Henri Venne is a painter. It is painted matter that interests him. It is in this medium that he was educated, and it is also how he defines himself.
Henri Venne is also a photographer, as the works that emerge from his creative process are photographs. He is also interested in how images are imbued with visual effects, places for various reflections. It is thus in this medium that the final versions of the space-times chosen or prepared are captured in a “shot.”
Given these starting points, one may hesitate when one contemplates formulating a critique of the artist’s works. Hearing him talk will not help us much, as he goes back and forth between an argument in favour of painting, for which he expresses sincere devotion, and the fact that it is the gesture of photographing that enabled him to find his path.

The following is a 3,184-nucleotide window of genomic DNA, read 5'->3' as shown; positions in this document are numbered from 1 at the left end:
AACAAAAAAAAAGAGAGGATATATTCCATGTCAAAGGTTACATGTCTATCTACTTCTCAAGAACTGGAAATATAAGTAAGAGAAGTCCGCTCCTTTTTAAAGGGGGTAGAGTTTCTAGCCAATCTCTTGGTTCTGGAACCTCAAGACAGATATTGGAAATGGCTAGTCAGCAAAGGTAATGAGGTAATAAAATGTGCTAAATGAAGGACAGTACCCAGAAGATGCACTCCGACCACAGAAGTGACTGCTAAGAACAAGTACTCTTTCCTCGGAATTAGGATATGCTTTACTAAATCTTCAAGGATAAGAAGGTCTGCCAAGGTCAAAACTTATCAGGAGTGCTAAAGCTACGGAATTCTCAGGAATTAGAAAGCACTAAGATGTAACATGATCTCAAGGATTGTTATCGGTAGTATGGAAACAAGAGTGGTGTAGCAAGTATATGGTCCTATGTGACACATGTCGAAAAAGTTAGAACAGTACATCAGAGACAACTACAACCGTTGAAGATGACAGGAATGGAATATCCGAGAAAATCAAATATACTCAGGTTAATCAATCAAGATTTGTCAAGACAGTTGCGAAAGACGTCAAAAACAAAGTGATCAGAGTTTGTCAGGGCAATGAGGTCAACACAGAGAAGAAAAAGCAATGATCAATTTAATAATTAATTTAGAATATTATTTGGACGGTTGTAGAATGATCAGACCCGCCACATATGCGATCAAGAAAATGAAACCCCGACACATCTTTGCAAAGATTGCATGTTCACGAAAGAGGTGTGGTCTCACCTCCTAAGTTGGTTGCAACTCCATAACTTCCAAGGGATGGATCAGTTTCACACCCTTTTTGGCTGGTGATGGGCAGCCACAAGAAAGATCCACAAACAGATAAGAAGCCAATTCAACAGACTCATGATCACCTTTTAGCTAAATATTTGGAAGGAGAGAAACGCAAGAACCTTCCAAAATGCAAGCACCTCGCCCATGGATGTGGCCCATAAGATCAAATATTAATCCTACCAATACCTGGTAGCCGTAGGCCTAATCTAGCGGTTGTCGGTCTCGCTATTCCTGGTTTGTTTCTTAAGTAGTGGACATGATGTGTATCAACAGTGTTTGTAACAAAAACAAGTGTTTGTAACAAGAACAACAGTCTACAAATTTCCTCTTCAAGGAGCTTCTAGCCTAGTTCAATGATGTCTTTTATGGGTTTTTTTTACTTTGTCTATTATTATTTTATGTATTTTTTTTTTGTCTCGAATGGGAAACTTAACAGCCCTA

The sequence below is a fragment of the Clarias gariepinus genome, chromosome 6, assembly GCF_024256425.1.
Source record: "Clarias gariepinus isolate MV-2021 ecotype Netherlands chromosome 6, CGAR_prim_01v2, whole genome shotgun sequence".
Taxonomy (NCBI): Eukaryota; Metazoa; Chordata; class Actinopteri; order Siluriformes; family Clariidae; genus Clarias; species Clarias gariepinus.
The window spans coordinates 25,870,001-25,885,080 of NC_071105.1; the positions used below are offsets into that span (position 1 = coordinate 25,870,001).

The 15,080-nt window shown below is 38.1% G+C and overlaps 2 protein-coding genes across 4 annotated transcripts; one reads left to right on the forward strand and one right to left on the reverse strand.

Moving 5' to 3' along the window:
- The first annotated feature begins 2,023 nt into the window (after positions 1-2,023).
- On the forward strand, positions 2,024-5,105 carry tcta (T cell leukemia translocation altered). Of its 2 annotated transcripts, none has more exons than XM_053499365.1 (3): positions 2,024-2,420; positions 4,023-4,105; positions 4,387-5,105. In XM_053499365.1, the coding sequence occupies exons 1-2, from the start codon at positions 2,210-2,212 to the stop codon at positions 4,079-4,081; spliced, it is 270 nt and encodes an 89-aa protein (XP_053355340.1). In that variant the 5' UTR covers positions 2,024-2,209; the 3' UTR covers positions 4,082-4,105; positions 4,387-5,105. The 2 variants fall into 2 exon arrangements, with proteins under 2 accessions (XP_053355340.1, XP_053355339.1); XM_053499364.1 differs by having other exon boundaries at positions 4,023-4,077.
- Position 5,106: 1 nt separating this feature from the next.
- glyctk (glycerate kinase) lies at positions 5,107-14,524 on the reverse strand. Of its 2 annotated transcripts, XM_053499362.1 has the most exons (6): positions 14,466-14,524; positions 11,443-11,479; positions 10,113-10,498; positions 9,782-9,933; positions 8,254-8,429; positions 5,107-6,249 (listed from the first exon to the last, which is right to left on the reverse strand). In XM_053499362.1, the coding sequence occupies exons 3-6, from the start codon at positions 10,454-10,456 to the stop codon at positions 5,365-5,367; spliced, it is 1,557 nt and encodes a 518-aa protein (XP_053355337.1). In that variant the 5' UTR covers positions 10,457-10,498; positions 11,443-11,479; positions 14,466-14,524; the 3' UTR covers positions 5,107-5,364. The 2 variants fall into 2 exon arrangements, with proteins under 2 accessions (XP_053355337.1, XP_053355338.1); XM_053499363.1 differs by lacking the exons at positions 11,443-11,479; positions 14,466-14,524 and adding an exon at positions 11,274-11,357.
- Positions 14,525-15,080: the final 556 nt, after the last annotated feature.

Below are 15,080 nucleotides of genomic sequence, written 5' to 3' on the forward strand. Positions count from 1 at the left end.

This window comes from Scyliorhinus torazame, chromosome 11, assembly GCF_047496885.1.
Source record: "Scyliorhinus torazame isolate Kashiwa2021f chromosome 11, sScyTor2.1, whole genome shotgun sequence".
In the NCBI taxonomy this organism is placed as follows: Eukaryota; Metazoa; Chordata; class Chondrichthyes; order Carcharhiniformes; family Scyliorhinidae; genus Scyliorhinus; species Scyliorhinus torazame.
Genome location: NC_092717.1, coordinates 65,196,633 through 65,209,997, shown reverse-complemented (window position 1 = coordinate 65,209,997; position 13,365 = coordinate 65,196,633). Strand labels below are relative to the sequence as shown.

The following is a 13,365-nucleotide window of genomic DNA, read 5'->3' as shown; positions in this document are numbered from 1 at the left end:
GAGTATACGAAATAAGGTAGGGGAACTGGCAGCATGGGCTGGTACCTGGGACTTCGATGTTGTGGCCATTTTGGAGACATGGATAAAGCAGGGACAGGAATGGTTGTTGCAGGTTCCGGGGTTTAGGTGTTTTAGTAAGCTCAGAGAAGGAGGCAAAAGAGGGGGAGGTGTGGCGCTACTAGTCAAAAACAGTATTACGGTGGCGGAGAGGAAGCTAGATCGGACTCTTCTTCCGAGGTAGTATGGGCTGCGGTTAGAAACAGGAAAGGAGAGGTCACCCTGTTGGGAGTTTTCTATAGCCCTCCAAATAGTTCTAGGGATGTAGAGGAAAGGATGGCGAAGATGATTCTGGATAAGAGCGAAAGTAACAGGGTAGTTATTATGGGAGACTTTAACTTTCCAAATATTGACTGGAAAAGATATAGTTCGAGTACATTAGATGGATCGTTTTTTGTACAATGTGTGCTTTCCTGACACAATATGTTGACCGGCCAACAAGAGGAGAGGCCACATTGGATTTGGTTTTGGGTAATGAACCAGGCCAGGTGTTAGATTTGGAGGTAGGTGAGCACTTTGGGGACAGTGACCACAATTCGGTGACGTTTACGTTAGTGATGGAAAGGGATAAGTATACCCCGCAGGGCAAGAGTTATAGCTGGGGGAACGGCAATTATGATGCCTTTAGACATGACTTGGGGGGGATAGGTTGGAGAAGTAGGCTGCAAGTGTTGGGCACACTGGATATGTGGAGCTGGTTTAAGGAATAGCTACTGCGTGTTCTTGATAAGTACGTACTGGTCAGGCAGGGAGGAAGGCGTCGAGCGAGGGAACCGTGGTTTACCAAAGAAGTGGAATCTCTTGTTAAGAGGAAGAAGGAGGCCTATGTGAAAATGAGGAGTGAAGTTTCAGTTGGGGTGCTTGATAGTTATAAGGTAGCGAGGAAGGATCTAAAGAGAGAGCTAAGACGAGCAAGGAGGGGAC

At first glance, our only option seems to be conjecture. When we look at the shapes, colours, and materials that Venne has chosen, we undeniably feel how strong a hold paint has on his practice. The artworks are in bright colours that bespeak the syrupy thickness of the paint. Drips appear, and this is deliberate. In fact, Venne lets some time pass between two applications of paint, in order to let the first layer thicken and the second layer to sit on top, displaying its texture and consistency. Sometimes, he photographs a found work that was waiting to be captured. These works are, in effect, divined paintings, made by someone else on one of the many surfaces that the city may offer. Or sometimes, light and weather conditions make natural tableaux, and Venne uses photography to create a frame for them. But, ordinarily, he photographs surfaces that he has painted, small flat surfaces that he walks around with, looking for light that can magnify them.